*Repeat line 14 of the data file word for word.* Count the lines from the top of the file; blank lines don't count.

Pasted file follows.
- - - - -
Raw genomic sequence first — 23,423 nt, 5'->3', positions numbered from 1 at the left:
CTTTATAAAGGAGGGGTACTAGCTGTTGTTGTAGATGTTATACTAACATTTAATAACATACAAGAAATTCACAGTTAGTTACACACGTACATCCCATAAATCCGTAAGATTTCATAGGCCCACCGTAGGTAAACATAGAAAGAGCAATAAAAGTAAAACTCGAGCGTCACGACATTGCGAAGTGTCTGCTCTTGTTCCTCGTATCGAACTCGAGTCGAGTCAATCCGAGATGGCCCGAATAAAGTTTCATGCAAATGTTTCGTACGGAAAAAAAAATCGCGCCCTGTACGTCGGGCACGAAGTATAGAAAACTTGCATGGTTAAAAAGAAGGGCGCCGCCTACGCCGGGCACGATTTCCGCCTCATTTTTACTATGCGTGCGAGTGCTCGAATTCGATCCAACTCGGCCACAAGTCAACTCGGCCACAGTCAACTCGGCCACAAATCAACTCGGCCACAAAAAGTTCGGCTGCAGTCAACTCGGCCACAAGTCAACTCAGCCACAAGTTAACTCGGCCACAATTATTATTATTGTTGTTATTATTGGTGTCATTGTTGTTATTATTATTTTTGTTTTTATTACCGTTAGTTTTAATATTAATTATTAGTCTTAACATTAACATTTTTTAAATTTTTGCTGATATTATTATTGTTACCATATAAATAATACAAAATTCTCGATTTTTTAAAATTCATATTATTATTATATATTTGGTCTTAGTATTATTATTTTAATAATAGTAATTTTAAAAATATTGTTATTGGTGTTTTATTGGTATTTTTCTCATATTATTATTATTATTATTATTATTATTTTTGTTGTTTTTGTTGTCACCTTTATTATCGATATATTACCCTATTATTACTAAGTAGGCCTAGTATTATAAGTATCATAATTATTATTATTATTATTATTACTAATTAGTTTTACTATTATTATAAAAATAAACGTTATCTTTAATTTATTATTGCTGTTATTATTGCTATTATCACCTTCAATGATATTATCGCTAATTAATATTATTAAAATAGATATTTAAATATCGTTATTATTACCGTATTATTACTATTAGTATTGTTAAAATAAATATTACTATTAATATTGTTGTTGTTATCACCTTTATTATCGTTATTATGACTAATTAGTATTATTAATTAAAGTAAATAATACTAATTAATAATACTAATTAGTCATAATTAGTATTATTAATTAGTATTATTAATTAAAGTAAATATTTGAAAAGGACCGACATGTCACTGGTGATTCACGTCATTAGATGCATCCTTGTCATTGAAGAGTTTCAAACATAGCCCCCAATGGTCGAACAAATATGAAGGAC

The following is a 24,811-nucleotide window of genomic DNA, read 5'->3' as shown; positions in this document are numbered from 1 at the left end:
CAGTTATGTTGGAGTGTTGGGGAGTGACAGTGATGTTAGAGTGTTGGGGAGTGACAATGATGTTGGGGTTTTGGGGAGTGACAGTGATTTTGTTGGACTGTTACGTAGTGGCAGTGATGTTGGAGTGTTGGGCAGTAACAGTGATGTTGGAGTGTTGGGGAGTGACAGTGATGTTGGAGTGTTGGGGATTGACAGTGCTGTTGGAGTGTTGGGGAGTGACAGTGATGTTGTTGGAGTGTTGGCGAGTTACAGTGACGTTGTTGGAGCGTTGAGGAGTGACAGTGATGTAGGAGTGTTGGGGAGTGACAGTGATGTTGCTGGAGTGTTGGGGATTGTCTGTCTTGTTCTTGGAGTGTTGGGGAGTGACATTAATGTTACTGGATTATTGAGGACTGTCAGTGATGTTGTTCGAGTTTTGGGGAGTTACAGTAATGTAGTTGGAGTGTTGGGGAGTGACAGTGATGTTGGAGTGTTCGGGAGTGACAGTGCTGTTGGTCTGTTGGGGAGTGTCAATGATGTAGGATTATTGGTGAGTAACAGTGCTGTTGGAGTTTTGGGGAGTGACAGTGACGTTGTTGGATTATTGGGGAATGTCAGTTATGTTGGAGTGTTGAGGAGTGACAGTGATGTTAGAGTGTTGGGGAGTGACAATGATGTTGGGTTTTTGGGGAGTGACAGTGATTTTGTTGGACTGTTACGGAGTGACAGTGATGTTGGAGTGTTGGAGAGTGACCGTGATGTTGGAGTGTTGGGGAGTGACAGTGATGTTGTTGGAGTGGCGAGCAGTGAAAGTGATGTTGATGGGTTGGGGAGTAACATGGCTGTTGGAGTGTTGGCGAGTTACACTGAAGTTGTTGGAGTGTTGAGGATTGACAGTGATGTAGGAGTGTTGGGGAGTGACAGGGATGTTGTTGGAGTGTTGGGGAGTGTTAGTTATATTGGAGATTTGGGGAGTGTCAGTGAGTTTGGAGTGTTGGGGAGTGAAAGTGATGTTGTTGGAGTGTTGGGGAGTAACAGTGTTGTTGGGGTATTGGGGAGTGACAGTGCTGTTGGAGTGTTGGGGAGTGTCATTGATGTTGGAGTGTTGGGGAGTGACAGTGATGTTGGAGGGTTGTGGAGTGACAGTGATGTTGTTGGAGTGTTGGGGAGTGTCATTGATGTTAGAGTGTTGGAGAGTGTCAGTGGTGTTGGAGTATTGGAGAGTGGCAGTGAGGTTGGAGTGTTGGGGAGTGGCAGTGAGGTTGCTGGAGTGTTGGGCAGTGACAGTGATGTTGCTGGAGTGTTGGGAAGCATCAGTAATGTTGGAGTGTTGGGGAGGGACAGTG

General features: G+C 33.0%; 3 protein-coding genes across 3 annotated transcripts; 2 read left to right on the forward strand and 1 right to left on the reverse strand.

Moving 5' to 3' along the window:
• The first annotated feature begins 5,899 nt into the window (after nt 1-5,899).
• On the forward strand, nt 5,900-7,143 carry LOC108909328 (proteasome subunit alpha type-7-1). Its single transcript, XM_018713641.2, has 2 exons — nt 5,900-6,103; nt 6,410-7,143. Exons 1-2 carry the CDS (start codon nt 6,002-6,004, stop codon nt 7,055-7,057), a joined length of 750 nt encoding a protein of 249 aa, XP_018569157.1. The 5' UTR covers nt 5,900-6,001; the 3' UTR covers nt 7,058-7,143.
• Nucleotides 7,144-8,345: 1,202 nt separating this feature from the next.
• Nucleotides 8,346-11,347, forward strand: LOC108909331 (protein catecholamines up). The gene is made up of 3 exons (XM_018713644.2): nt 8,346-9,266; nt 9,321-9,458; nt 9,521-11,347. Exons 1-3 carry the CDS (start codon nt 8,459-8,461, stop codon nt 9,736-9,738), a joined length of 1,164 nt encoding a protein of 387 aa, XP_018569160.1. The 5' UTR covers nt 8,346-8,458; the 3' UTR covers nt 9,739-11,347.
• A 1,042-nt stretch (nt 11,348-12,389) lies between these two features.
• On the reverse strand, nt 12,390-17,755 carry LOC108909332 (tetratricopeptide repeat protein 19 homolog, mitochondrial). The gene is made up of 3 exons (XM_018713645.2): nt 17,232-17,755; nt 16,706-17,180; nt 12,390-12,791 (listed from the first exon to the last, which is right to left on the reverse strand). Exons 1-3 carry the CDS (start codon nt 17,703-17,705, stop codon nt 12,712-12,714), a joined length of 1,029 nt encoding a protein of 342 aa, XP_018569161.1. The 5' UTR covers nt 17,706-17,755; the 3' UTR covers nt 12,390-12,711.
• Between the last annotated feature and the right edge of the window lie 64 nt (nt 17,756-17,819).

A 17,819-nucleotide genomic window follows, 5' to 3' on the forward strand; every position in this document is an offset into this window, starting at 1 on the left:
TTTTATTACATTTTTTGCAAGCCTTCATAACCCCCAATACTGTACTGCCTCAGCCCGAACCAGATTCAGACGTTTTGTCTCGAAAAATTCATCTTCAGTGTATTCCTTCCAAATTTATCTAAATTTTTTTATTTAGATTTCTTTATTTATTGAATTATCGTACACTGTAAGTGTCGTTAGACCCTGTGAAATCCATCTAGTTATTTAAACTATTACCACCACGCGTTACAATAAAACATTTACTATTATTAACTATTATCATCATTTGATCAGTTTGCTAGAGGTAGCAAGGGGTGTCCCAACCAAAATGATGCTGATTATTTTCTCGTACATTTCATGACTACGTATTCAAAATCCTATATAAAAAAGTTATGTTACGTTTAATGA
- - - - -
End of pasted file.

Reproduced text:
A 17,819-nucleotide genomic window follows, 5' to 3' on the forward strand; every position in this document is an offset into this window, starting at 1 on the left: